College of the Sciences
Dean Hall, room 357A
See website for how this program may be used for educational and career purposes.
Jessica A. Mayhew, PhD, anthropology, Dean Hall, room 341
Matthew Altman, PhD, philosophy, Kant, applied ethics, nineteenth-century philosophy, ethics, social and political philosophy, philosophy of law, philosophy of art
Dan Beck, PhD, biology, ecology and behavior, and physiology of reptiles in the Pacific NW, southwestern USA, and western Mexico
Kara I. Gabriel, PhD, psychology, biopsychology, evolutionary psychology, and impacts on people in interactions with primates in both wild and captive settings
Lori K. Sheeran, PhD, anthropology, biological anthropology, Tibetan macaques, tourism, aging, gibbon behavior, ecology and conservation, primate social behavior
Lixing Sun, PhD, biology, ecology and evolution of animal behavior (especially communication systems), primatology
J. Hope Amason, PhD, anthropology, political economy and globalization, politics of representation, race, class, and gender, museums, memorials, and heritage sites, tourism studies
Clay Arango, PhD, biology, stream ecosystem ecology, nitrogen cycling, human-ecosystem interactions
April Binder, PhD, biology, reproductive biology focused on hormonal control of ovarian function and development
Ralf Greenwald, PhD, psychology, general cognition, human neurophysiology, working memory, attention, language
Jessica A. Mayhew, PhD, anthropology, biological anthropology; primate social behavior; play behavior; primate socio-cognition; ethnoprimatology; large-bodied apes; Macaca spp.
Mary Radeke, PhD, psychology, use of facial cues in emotion and personality assessment, conversation development in young children, personality traits, technology in the classroom, primate communication, eye tracking and Facial Action Unit Coding laboratory
Rodrigo Renteria-Valencia, PhD, anthropology, environmental anthropology, linguistic anthropology, semiotics, visual anthropology, ritual and performance theory, human geography, maritime anthropology, indigenous studies
Kathleen Barlow, PhD, anthropology, learning and culture, childhood, psychological anthropology, museum anthropology, symbolism, gender, art and aesthetics, material culture, regional ethnography
Sofia Blue, PhD, anthropology, primatology, signal systems in nonhuman animals, particularly vocal communication in non-human primates, bioacoustics and cognitive ethology, focus on the Macaca genus
Mary Lee Jensvold, PhD, primatology, chimpanzee sign language studies, ape behavior, communication, culture, chimpanzee care and enrichment, non-verbal behavior
JB Mulcahy, MS, primatology, captive primate welfare, environmental enrichment, chimpanzee behavior
Penelope Anderson, secretary senior
This program provides majors with interdisciplinary perspectives on the behavior and ecology of nonhuman primates in both captive and free-living settings. It serves as background for graduate study in the behavior, ecology, or phylogeny of primates, as well as for care-giving careers with primates living in laboratories, zoos, or other captive facilities. Lab fees required for PRIM 220 (currently on resreve 9/1/20), PRIM 320, and ANTH 416.
A double major is REQUIRED with the PBE degree. Students must complete the requirements for the PBE major as well as the requirements for a 45-plus-credit major in anthropology, biology, or psychology. Students interested in the major should contact the program office as soon as possible for further information, application forms, and assignment of an advisor. PBE majors are expected to meet with their advisor at least once a quarter.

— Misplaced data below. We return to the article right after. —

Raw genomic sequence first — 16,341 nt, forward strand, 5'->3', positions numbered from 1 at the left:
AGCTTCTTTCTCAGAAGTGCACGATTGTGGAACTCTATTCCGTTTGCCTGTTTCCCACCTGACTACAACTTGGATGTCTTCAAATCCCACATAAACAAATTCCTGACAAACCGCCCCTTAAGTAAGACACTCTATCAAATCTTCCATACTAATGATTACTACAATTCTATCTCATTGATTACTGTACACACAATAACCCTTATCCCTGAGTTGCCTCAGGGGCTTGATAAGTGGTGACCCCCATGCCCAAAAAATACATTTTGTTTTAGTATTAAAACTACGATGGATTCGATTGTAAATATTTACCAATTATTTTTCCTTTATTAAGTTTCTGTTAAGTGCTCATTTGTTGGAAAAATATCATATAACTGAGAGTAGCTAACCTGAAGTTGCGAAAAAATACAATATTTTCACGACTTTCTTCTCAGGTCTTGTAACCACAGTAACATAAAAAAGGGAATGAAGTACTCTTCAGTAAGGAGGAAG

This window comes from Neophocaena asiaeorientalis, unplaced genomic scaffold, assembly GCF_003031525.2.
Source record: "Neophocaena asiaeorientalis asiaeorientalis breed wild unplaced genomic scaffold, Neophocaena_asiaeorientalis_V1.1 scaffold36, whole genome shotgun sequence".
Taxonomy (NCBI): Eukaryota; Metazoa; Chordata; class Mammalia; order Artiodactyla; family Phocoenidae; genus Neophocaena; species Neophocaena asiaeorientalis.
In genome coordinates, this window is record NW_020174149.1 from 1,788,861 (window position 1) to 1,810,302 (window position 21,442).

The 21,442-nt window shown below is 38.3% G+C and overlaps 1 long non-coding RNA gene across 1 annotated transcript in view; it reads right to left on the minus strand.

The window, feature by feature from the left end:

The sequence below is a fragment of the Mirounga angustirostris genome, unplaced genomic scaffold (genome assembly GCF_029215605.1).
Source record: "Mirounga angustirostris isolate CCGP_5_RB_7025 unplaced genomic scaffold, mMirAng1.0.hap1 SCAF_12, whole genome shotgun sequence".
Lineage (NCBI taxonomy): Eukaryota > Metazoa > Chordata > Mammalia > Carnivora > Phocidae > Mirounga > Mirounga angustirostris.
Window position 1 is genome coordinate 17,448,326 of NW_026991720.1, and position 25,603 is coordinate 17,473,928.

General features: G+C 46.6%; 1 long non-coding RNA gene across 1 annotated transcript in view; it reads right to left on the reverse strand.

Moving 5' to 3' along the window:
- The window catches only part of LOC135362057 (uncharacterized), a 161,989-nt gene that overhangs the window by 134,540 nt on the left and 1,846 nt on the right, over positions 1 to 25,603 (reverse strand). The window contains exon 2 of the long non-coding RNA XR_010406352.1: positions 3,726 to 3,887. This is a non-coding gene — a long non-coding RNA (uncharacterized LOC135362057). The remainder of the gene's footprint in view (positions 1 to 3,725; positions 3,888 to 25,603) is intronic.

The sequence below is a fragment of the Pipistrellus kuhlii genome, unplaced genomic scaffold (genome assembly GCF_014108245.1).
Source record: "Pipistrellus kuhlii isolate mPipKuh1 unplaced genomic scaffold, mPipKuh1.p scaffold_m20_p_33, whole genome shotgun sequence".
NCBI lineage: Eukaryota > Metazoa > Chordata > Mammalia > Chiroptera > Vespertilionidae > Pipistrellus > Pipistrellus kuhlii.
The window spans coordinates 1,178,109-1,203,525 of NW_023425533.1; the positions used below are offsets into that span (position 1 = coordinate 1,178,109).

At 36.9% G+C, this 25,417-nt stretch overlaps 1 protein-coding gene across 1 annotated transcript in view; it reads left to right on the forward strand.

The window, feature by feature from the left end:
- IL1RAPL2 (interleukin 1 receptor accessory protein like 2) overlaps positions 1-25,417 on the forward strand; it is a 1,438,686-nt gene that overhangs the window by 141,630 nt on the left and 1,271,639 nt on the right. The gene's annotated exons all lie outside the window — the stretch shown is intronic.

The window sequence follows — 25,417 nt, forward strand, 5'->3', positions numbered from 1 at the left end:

The program sponsors and is affiliated with a wide range of on- and off-campus activities that provide students with opportunities to conduct faculty-mentored scientific projects or internships.
The PBE library in room 204 Dean Hall houses several hundred books, articles, and DVDs/videotapes related to primatology. The room includes a TV, DVD player, and four computer work stations.
The PBE program has available for student use one video camera, two digital cameras, two DVD players, one television, observational software (The Observer), and two PDAs for using this software at remote locations. The Observer software can also be used on two desktop computers.
Students and faculty who have been approved to conduct research at CHCI may have access to resources housed there. These include an extensive library of articles, books, videos, and DVDs, and more than 20 years of archived video footage collected from the chimpanzees living there. CHCI also houses several VCRs, TVs, DVD players, video cameras, and computers that students can use in research projects conducted at CHCI. Access is considered on a case-by-case basis in consultation with the director and associate director of CHCI.
The Anthropological Genetics Laboratory in room 232A Dean Hall is equipped for performing DNA extractions, PCR (Polymerase Chain Reaction) amplification, genotyping, and DNA sequencing. Software for analyzing genetic data and performing phylogenetic analysis is also available.
The anthropology department owns casts of fossil and living nonhuman primates. These span a variety of taxa including prosimians, monkeys, and apes. Access is considered on a case-by-case basis in consultation with the anthropology faculty.
The PBE program is affiliated with the Conservation and Biodiversity Field School in China, which is coordinated through the CWU Office of International Study and Programs.
Students can develop faculty-mentored internship experiences based at CHCI, the Woodland Park Zoo, and other sites.
For information on program outcomes, please go to: www.cwu.edu/mission/assessment-improvement/slo-assessment-plans.
Frequency of course offering information can be found at the department website: www.cwu.edu/primate or by contacting the department directly.
ProgramsBachelor of Science (B.S.)Certificate B
CoursesPrimate Studies (PRIM)